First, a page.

Aer Lingus customers on flight path to tiring of excuses for failure

Airline’s latest woe inflicts another systems disaster on passengers on Monday as rival Ryanair appears relatively unblemished

07/09/2015 Aer  Lingus
 Aer Lingus aircraft at Dublin Airport
.Photograph: Cyril Byrne / THE IRISH TIMES 
Stock Photographs Up to date Aer Lingus Logo


Aer Lingus suffered yet another systems failure on Monday, when thousands of passengers were unable to check in online or use its booking management system due to a glitch. It was just the latest in a long line of customer service disasters to have befallen the airline this year.

Aer Lingus chief executive Lynne Embleton seems to have spent most of the year apologising to angry customers for various operational disasters. That is never a good look for any executive. If the airline keeps it up, its brand will struggle to shrug off the damage.

The latest imbroglio affected check-in on the Aer Lingus website and app for most of the day. It follows a separate instalment of chaos of 10 days ago, when construction workers in the UK severed a fibre-optic cable that brought down all of the Irish airline’s customer management and communications systems. Then the back-up system failed. More than 60 flights were cancelled and 9,000 passengers were left stranded abroad, most without any information. Embleton wrote to passengers with yet another apology.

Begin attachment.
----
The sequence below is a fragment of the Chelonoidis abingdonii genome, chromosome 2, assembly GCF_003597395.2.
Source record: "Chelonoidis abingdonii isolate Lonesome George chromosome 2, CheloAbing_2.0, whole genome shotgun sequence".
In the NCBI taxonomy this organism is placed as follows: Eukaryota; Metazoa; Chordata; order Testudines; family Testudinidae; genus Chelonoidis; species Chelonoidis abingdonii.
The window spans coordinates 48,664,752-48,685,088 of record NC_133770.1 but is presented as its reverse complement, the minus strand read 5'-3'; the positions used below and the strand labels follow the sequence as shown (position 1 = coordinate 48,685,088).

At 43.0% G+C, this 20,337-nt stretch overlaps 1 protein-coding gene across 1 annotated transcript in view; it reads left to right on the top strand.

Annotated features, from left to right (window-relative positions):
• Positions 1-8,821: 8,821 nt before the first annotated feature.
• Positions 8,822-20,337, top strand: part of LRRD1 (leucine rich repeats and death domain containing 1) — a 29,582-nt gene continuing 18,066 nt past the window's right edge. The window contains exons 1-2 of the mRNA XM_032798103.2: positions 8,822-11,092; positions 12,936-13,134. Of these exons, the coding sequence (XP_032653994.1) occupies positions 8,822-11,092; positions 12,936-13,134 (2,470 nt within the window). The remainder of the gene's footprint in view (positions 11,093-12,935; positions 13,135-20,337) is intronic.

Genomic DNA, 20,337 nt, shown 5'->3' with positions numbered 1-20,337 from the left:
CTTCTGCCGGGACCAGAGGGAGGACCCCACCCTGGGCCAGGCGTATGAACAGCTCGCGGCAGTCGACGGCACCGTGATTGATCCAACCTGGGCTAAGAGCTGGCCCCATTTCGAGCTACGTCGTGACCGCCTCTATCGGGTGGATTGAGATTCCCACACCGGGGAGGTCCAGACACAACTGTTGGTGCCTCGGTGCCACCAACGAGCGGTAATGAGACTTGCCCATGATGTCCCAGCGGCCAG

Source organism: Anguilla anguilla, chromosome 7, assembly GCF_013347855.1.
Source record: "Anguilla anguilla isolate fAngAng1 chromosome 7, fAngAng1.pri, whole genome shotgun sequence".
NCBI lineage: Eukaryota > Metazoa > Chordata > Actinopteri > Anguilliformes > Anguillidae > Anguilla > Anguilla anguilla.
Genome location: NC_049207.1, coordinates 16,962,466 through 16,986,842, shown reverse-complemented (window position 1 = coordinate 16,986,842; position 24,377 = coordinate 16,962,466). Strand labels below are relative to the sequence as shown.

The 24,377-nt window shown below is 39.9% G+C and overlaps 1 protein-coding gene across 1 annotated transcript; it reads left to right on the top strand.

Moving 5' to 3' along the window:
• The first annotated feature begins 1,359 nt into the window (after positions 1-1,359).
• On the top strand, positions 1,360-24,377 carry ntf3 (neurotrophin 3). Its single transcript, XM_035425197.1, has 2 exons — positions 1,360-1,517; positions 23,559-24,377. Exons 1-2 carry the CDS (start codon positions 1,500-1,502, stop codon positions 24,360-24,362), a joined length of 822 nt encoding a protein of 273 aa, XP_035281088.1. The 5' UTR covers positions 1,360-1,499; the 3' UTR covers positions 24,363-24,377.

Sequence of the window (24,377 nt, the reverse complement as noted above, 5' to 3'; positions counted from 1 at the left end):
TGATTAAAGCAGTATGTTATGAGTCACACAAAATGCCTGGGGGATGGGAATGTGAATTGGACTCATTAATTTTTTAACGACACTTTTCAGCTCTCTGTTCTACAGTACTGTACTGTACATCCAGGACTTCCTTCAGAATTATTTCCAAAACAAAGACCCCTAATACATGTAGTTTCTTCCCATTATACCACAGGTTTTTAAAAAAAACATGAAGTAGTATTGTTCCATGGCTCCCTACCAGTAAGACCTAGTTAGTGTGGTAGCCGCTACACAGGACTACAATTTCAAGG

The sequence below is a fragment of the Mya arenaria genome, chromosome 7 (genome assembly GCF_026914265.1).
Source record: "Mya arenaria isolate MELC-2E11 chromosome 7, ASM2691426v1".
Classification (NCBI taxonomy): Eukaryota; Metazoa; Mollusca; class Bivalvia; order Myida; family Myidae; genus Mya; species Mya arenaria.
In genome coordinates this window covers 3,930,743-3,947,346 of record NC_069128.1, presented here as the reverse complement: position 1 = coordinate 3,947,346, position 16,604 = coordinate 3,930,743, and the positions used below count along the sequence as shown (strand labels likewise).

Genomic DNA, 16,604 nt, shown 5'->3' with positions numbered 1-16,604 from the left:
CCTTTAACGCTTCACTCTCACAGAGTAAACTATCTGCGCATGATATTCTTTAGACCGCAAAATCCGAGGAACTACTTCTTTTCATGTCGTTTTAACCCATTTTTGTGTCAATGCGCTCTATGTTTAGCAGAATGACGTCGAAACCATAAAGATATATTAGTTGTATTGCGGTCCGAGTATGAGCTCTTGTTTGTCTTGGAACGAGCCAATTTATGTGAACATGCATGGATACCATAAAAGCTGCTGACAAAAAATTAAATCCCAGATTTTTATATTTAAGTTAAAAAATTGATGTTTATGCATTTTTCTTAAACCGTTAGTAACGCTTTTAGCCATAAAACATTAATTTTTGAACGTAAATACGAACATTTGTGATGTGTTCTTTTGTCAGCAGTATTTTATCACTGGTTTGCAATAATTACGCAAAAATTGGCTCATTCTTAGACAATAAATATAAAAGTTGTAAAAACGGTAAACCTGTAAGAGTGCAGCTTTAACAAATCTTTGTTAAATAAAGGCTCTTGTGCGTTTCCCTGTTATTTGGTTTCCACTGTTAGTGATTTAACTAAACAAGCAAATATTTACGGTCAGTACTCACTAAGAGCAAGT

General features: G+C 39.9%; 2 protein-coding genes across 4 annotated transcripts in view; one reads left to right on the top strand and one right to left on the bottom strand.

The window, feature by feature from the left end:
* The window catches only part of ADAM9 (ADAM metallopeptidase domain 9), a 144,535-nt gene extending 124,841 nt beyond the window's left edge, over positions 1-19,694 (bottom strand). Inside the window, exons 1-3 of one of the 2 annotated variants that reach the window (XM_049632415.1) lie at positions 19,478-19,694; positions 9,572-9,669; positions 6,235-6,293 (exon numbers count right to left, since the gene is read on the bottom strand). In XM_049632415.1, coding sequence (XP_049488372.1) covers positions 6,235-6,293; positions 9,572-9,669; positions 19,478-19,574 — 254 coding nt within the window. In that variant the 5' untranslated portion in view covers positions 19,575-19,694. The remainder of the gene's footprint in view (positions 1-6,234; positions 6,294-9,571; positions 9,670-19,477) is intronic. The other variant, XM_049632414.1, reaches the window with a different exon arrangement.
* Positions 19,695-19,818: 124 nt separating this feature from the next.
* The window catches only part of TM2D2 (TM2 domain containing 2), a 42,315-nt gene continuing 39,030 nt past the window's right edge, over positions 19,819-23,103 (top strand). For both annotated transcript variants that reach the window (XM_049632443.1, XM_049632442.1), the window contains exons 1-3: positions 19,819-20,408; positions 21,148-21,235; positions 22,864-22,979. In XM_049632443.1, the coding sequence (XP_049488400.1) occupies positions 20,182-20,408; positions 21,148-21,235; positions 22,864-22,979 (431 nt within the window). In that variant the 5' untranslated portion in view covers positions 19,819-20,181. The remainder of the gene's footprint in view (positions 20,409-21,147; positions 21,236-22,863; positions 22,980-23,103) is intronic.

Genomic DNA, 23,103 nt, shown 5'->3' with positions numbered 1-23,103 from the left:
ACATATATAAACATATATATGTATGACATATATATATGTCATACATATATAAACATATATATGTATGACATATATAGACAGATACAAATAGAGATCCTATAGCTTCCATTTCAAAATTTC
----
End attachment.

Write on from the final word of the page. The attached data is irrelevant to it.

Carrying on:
Missing bags

In the busy summer months, its baggage-handling system appeared to be in chaos, as stories abounded of Aer Lingus passengers waiting weeks to receive their luggage after flights. Again, a dearth of communication from the airline was highlighted by many irate customers. Aer Lingus said it was “doing its best” to deal with the problem, with Embleton telling an Oireachtas committee in July that it was dealing with 1,200 missing bags.


Earlier in the summer, in late June and early July, it cancelled dozens of flights due to a spike in Covid cases among its staff, sparking another round of apologies from the airline.

In March, Aer Lingus was quick to signal its frustration and pile the pressure on DAA, when massive queues abounded at Dublin Airport due to staff shortages and the facility’s operator rightly took the blame. “It is out of our control,” said Aer Lingus at the time. For each failure that has happened on its own watch since, it has had an excuse ready. Eventually, its customers will get tired of hearing them.

Its rival, Ryanair, occasionally has problems such as the wave of cancellations due to a pilot shortage in 2017. But, in general, it is now streets ahead of its former flag carrier rival in terms of customer service.